Sunday, March 10th ended with the three days dedicated to fashion, the Miami Film Festival held in collaboration between Miami Dade College and the Miami Design District.
Now in its 36th edition, the festival, founded by the non-profit Film Society of Miami, Inc., has expanded its official offices branching out to different locations along the arteries of the big city: Silverspot Miami, Olympia Theater, MDC’s Tower Theater Miami, OR ‘Miami Beach Cinema, Coral Gables Art Cinema, Nite Owl Theater and Paradise Plaza. Numerous and interesting films are being screened, directed by both emerging and established directors including the Italian Paolo Virzì, who have tackled a variety of social and non-social topics, competing for over a million dollars in cash prizes.
Among the most interesting projections, from the artistic point of view and both competing for the documentary film category, there are Botero by Canadian director Don Millar and Miami Basel: Art’s winter playground, curated by the Miami native Aaron Glickman, in the running also for the Knight Made in MIA.
All-round narrative system for both films that are different from each other but both must-sees:
Botero, produced in 2018 is a documentary film aired on March 2nd and 3rd, which offered, for the second time in the artist’s life, an overview (this time in first person) about the great Colombian painter.
Directed by Don Millar and shot in 10 different cities that bear the unmistakable signs of the painter, the 82-minute documentary film offers the public a transversal vision of Botero that, through unpublished videos, photographs and background, uses the expedient children to tell his story. The casting consists of the great painter and his three sons: Fernando Botero Zea, Lina and Juan Carlos, present at the screening with which the audience then confronted and congratulated. Absent but cited, his son Pedrito, who died as a child following a car accident in which his father lost his pinky finger and of whom the artist will often leave a trace, being it portrayed in his paintings. The work tells his children of his own experience in the first person, inserting the almost familiar gaze of the spectator who retraces the past and relives the present, even opening the doors of the archives preserved in New York. Images that tell of how Fernando Botero has forged his own style with characters with an absent gaze and bulky volumes that uniquely identify him and celebrate one of the greatest artists still alive.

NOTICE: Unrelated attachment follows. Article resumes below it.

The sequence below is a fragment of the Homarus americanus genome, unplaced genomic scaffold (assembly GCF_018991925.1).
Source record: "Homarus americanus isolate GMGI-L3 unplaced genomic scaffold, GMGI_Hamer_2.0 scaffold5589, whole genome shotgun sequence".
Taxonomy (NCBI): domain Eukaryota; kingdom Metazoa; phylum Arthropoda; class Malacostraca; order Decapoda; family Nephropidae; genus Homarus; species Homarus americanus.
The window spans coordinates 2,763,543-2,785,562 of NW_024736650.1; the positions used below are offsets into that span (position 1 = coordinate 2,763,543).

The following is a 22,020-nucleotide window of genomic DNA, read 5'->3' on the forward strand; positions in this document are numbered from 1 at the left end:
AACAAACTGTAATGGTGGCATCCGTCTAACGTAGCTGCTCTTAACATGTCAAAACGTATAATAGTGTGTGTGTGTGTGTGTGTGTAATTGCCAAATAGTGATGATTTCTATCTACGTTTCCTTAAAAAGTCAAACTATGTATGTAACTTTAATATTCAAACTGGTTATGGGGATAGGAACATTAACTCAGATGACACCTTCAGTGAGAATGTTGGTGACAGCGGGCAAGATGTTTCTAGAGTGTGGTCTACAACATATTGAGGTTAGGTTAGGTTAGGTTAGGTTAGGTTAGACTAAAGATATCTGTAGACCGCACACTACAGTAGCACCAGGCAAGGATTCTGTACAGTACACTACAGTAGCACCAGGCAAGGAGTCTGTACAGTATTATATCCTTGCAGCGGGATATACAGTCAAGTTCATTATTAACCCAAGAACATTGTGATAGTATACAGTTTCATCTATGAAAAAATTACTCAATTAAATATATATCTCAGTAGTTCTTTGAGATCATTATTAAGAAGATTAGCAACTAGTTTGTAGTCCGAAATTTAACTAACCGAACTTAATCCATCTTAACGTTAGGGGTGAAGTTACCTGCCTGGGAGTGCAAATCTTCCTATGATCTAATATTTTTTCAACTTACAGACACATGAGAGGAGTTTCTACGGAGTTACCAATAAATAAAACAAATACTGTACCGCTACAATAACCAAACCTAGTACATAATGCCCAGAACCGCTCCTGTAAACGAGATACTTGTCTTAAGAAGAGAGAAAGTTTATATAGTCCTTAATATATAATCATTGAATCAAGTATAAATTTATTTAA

Art’s Winter Playground, is a feature film of 71 min, premiered on March 4th, in which the key characters that made Miami one of the American artistic cities par excellence are the focus. The credit goes unquestionably to Art Basel Miami Beach, which has reached its 18th edition this year and from which the key characters have been able to bring out the best. Artists, gallery owners, museum directors, collectors (not all) and others, who have contributed to making the city unique, under the sacred cold of Basel.
A successful documentary that mixes footage of old Miami with contemporary Miami, in which the characters (really many) tell the stories and opinions that make their way through the streets of one of the most crime-ridden and underworld American cities, which manages to emerge in all its splendor and that comes to life with the voice of those who lived the years of transformation in first person contributing to its development: Craig Robins, Alberto Ibargüen, Dan Gelber, Jorge Peréz, Bonnie Clearwater, Rosa De la Cruz , Oliver Sanchez, Franklyn Sirmans, Jordan Levy, Michele Oka-Doner, Dennis and Debra Scholl, Nick Korniloff, Bernard Marcowicz, Dana Friedman, Kay, Alexandre Arrechea, Antony Spinello and many more. A documentary film that tells us a piece of history that begins in the 90s and is destined to grow in importance and numbers. A documentary of notable caliber that from the study of the social and economic structure comes to take on socio-cultural contours of considerable importance that involves the famous faces of the local and international art market with an excellent narrative system and excellent junction points of history. A documentary to see in order to understand in 71 minutes what the artistic dynamics that the city offers are, far beyond the collective imagination that makes Miami famous for its beaches, the sea and the good life, as there is the Miami Art Week that for a whole week lives day and night becoming the true artistic navel of the world.